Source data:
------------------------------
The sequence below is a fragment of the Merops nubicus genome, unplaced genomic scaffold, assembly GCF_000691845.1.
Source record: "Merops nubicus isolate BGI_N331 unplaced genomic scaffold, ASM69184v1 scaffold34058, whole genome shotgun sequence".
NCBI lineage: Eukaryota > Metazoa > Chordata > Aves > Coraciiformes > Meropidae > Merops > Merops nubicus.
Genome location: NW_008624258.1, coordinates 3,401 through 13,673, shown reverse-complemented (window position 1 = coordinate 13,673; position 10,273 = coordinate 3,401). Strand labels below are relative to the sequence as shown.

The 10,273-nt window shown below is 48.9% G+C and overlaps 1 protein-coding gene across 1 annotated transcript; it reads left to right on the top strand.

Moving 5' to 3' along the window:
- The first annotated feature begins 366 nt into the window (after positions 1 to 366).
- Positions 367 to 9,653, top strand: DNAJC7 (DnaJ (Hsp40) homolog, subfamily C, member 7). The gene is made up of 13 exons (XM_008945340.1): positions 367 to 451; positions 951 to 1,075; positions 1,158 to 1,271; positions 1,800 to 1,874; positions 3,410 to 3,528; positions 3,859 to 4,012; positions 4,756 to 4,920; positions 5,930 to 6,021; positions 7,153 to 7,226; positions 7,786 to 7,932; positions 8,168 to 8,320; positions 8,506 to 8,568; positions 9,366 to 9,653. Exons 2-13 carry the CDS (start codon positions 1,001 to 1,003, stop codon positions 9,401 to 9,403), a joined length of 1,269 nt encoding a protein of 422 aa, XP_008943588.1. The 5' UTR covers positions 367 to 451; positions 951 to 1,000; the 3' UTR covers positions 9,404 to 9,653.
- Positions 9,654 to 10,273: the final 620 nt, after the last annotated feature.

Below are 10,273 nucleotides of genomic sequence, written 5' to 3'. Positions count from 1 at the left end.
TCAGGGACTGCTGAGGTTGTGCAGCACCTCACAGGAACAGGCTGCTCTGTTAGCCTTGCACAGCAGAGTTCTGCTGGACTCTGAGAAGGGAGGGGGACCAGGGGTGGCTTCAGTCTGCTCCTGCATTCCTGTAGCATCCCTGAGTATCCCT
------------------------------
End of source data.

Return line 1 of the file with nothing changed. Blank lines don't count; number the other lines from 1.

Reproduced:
The sequence below is a fragment of the Merops nubicus genome, unplaced genomic scaffold, assembly GCF_000691845.1.